Getting Data Strategy Right is the Key to Canada’s Digital Economy

New Report calls for immediate action and collaboration between government and ICT industry: Minister Bains Responds

OTTAWA, ON (July 23, 2018) –  The Information Technology Association of Canada (ITAC) today launched a new report that addresses the immediate need for a collaborative, modern, national data-driven strategy, and highlights unique opportunity for Canada to be a global leader.

The Report, developed in consultation with the Canadian information, communications and technology (ITC) industry, calls on the federal government to develop a balanced framework to data governance, one that establishes a value framework for data, encourages sharing and collaboration, and incentivizes innovation. ITAC recommends a principles-based approach, to develop a data-driven digital economy that maximizes the value of data for organizations and identifies priority areas for development in unlocking data to meet current and future needs.

In the Report, ITAC provides considerations for Government in developing a national strategy, including: Artificial Intelligence (AI), 5G networks, trans-border data flows, quantum computing, digital identities, data ownership; protectionism; and security and privacy.

“Over the coming decade, data will be a crucial resource that defines Canada’s collective economic opportunity; and, will enable technology companies to disrupt traditional industries in a way that modern economies have never seen,” explains Robert Watson, president and CEO, ITAC. “This means that the federal government – in collaboration with industry – must take an immediate and coordinated approach to data governance in a way that ensures privacy, unlocks data for economic prosperity, and breaks down jurisdictional silos.”

The Report also examines:  the role of the Canadian government; ways to build a value and intellectual property framework; current and future opportunities and challenges; and provides key considerations for government to contemplate in its effort to create a national, data-driven economic strategy.  Any strategy must recognize that Canada competes in a global digital marketplace and this data strategy can be leveraged to attract investment and allow Canadian firms to compete internationally.

“The Canadian ICT industry is rapidly outpacing government policies,” added Watson. “Many of these policies are outdated and based on principles not for a digital but a physical or industrial age environment. Meanwhile, recent data breaches and use of citizens’ data is also causing concern for individuals and businesses alike. So, what we should be asking ourselves, where is the balance, what is it that Canada can – and should do – to position our country globally as a data-driven digital economy?”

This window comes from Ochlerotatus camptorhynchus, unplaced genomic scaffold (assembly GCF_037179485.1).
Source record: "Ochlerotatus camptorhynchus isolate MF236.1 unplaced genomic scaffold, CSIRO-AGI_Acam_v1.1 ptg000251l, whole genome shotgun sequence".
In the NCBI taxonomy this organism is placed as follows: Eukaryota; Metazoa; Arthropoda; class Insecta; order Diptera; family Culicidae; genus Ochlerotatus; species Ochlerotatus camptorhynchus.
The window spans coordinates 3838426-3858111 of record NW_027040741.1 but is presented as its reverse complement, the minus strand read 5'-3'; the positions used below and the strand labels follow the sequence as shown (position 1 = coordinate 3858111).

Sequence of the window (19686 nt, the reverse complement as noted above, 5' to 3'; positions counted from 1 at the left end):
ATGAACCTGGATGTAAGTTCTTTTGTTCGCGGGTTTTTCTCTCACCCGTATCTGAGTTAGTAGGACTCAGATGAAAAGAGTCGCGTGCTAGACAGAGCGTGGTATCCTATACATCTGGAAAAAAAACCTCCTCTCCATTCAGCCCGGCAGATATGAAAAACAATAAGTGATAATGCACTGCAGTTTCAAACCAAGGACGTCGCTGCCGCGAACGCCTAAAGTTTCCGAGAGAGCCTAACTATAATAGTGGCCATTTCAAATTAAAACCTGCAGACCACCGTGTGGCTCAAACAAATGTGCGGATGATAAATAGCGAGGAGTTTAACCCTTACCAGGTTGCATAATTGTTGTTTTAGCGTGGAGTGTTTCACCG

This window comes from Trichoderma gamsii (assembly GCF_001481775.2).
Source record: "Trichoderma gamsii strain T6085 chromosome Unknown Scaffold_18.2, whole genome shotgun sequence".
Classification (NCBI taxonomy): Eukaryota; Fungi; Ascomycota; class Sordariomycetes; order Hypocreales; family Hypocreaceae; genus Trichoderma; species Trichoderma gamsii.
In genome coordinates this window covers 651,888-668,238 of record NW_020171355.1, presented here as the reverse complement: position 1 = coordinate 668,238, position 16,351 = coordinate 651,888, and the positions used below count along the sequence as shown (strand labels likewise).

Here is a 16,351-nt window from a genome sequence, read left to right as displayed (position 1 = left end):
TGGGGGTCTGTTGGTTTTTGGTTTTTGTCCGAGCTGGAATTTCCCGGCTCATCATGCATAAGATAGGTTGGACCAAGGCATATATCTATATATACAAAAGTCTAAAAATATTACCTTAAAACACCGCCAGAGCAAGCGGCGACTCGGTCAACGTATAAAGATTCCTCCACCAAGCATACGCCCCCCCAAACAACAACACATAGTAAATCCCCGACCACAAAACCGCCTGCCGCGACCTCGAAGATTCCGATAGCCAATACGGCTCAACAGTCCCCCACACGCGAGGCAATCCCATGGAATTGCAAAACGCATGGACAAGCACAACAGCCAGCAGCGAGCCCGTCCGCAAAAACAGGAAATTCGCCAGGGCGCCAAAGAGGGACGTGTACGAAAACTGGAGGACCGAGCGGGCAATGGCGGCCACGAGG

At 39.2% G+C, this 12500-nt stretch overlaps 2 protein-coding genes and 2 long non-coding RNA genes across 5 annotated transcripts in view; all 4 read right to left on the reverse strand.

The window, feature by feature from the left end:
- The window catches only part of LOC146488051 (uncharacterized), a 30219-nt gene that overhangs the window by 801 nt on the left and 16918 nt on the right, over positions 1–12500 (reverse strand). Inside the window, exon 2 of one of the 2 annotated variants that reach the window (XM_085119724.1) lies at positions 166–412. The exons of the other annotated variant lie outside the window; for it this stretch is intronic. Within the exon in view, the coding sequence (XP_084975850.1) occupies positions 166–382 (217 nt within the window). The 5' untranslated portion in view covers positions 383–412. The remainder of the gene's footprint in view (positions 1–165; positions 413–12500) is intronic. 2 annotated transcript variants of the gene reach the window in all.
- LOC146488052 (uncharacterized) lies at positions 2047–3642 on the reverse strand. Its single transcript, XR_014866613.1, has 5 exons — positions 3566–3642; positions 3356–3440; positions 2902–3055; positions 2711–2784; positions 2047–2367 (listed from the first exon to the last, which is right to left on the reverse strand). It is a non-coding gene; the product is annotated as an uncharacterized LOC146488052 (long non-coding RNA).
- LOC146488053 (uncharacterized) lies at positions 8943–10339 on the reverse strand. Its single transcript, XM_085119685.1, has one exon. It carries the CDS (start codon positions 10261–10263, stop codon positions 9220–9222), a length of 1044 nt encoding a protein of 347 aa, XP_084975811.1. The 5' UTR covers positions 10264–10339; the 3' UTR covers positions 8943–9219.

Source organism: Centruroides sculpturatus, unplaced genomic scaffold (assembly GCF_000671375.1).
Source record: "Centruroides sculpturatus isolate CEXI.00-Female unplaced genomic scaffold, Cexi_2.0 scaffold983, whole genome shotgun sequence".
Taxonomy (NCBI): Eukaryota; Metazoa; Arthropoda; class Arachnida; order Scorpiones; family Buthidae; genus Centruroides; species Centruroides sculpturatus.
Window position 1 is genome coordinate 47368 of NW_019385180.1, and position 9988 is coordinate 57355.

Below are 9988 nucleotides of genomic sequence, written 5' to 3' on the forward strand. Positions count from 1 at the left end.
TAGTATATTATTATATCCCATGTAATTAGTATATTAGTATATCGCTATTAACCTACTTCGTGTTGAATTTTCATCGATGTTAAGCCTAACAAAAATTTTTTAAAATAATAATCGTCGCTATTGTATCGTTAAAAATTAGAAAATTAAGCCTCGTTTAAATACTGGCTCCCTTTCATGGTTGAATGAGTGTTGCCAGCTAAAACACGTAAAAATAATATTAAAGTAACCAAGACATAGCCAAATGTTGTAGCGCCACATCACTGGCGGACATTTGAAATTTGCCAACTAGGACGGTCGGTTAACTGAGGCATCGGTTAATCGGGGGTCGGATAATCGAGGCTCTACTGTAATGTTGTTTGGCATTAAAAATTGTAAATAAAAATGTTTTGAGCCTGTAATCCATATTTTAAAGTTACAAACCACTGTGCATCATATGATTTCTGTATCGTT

In response, The Honourable Navdeep Bains, Minister of Innovation, Science and Economic Development said “Unlocking the economic opportunities from digital transformation will help Canada’s competitiveness, attract investment and create middle-class jobs from coast to coast to coast. I look forward to a national dialogue with ITAC and other organizations over the coming months as part of our National Consultation on Digital and Data Transformation where we will work with Canadians to ensure our success in a data-driven economy.”

About Information Technology Association of Canada (ITAC)

As Canada’s national ICT business association, the Information Technology Association of Canada (ITAC) champions the development of a robust and sustainable digital economy in Canada. A vital connection between business and government, we provide our members with the advocacy, networking and professional development services that help them to thrive nationally and compete globally.

A prominent advocate for the expansion of Canada’s innovative capacity, ITAC encourages technology adoption to capitalize on productivity and performance opportunities across all sectors. A member-driven not-for-profit, ITAC has served as the authoritative national voice of the $170 billion ICT industry for over 60 years. More than 36,000 Canadian ICT firms create and supply goods and services that contribute to a more productive, competitive, and innovative society. The ICT sector generates over one million jobs directly and indirectly and invests $4.9 billion annually in R&D, more than any other private sector performer.

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